The Origin of Capitalism

The Origin of Capitalism

by Ellen Meiksins Wood
     
 

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Few questions of history have as many contemporary political implications as this deceptively simple one: how did capitalism come to be?

In this clarifying work, Ellen Meiksins Wood refutes most existing accounts of the origin of capitalism, which, she argues, fail to recognize capitalism's distinctive attributes as a social system, making it seem a culmination of a

Overview

Few questions of history have as many contemporary political implications as this deceptively simple one: how did capitalism come to be?

In this clarifying work, Ellen Meiksins Wood refutes most existing accounts of the origin of capitalism, which, she argues, fail to recognize capitalism's distinctive attributes as a social system, making it seem a culmination of a natural human inclination to sell and buy.

Wood begins with searching assessments of classical thinkers ranging from Adam Smith to Max Weber. She then explores the great Marxist debates among writers such as Paul Sweezy, Maurice Dobb, Robert Brenner, Perry Anderson, and E. P. Thompson. She concludes with her own account of capitalism's agrarian origin, challenging the association of capitalism with cities, the identification of "capitalist" with "bourgeois, " and conceptions of modernity and postmodernity derived from those assumptions.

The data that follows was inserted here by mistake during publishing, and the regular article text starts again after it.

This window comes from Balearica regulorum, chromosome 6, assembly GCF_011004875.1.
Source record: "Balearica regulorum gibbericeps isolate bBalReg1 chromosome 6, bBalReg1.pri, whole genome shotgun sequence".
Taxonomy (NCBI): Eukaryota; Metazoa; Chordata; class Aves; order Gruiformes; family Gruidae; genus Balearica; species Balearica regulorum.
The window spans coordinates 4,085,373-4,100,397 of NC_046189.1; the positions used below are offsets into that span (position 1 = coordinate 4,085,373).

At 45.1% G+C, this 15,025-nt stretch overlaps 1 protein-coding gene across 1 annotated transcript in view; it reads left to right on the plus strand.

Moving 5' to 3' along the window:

Only with a proper understanding of capitalism's beginning, Wood concludes, can we imagine the possibility of it ending.

Editorial Reviews

Matthew Kopka
This brief and powerful book, quite possibly destined for classic status, argues that capitalism is a distinctive way of supplying the material needs of human beings that has existed only briefly, and that is very different from all preceding ways of organizing material life.
American Book Review
Booknews
Challenges most existing accounts of capitalism's origins, arguing that they fail to recognize its distinctive attributes as a social system by making its emergence seem natural and inevitable. Assesses the ideas of classical thinkers ranging from Adam Smith to Max Weber, then explores the great Marxist debates among writers such as Paul Sweezy and Maurice Dobb. Gives an original account of capitalism's agrarian origin, challenging conceptions of modernity and postmodernity, the association of capitalism with cities, the identification of "capitalist" with "bourgeois." Annotation c. Book News, Inc., Portland, OR (booknew.com)

Product Details

ISBN-13:
9781583670002
Publisher:
Monthly Review Press
Publication date:
03/01/1999
Edition description:
New Edition
Pages:
120
Product dimensions:
6.00(w) x 9.00(h) x 0.45(d)

Related Subjects

Meet the Author

Ellen Meiksins Wood is co-editor of Monthly Review; author of many books, including The Pristine Culture of Capitalism (1991) and Democracy Against Capitalism (1995); and co-editor of In Defense of History (1995).

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